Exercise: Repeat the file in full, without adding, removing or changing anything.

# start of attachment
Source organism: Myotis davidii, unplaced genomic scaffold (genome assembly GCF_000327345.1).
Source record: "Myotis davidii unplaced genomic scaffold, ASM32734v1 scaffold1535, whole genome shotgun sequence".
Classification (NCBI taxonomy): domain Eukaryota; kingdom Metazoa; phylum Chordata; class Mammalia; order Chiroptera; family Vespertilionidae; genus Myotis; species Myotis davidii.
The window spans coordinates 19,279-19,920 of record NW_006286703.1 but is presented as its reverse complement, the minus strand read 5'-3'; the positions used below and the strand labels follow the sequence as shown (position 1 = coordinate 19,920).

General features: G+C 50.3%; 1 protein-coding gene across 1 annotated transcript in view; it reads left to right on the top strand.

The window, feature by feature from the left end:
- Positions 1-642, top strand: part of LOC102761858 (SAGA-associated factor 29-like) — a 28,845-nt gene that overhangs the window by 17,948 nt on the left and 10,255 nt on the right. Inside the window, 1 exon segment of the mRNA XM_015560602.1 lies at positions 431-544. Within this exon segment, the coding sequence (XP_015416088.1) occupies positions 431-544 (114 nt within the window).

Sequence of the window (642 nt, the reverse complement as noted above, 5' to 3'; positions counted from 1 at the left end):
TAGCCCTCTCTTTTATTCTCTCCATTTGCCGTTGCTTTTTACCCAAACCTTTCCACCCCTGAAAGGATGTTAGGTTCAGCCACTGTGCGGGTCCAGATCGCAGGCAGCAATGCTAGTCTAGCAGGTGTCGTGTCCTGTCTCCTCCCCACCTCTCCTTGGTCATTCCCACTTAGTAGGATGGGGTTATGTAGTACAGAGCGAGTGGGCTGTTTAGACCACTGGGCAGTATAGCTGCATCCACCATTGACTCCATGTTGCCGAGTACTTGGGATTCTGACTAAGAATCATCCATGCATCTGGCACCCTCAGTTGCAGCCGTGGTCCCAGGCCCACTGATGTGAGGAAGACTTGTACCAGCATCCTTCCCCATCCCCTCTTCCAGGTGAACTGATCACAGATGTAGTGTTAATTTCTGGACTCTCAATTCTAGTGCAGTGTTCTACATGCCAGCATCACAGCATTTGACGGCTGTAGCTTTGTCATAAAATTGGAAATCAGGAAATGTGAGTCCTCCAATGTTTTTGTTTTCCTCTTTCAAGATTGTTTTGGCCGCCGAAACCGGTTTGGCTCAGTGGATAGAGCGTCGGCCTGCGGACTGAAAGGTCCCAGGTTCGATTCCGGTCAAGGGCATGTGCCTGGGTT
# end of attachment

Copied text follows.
Source organism: Myotis davidii, unplaced genomic scaffold (genome assembly GCF_000327345.1).
Source record: "Myotis davidii unplaced genomic scaffold, ASM32734v1 scaffold1535, whole genome shotgun sequence".
Classification (NCBI taxonomy): domain Eukaryota; kingdom Metazoa; phylum Chordata; class Mammalia; order Chiroptera; family Vespertilionidae; genus Myotis; species Myotis davidii.
The window spans coordinates 19,279-19,920 of record NW_006286703.1 but is presented as its reverse complement, the minus strand read 5'-3'; the positions used below and the strand labels follow the sequence as shown (position 1 = coordinate 19,920).

General features: G+C 50.3%; 1 protein-coding gene across 1 annotated transcript in view; it reads left to right on the top strand.

The window, feature by feature from the left end:
- Positions 1-642, top strand: part of LOC102761858 (SAGA-associated factor 29-like) — a 28,845-nt gene that overhangs the window by 17,948 nt on the left and 10,255 nt on the right. Inside the window, 1 exon segment of the mRNA XM_015560602.1 lies at positions 431-544. Within this exon segment, the coding sequence (XP_015416088.1) occupies positions 431-544 (114 nt within the window).

Sequence of the window (642 nt, the reverse complement as noted above, 5' to 3'; positions counted from 1 at the left end):
TAGCCCTCTCTTTTATTCTCTCCATTTGCCGTTGCTTTTTACCCAAACCTTTCCACCCCTGAAAGGATGTTAGGTTCAGCCACTGTGCGGGTCCAGATCGCAGGCAGCAATGCTAGTCTAGCAGGTGTCGTGTCCTGTCTCCTCCCCACCTCTCCTTGGTCATTCCCACTTAGTAGGATGGGGTTATGTAGTACAGAGCGAGTGGGCTGTTTAGACCACTGGGCAGTATAGCTGCATCCACCATTGACTCCATGTTGCCGAGTACTTGGGATTCTGACTAAGAATCATCCATGCATCTGGCACCCTCAGTTGCAGCCGTGGTCCCAGGCCCACTGATGTGAGGAAGACTTGTACCAGCATCCTTCCCCATCCCCTCTTCCAGGTGAACTGATCACAGATGTAGTGTTAATTTCTGGACTCTCAATTCTAGTGCAGTGTTCTACATGCCAGCATCACAGCATTTGACGGCTGTAGCTTTGTCATAAAATTGGAAATCAGGAAATGTGAGTCCTCCAATGTTTTTGTTTTCCTCTTTCAAGATTGTTTTGGCCGCCGAAACCGGTTTGGCTCAGTGGATAGAGCGTCGGCCTGCGGACTGAAAGGTCCCAGGTTCGATTCCGGTCAAGGGCATGTGCCTGGGTT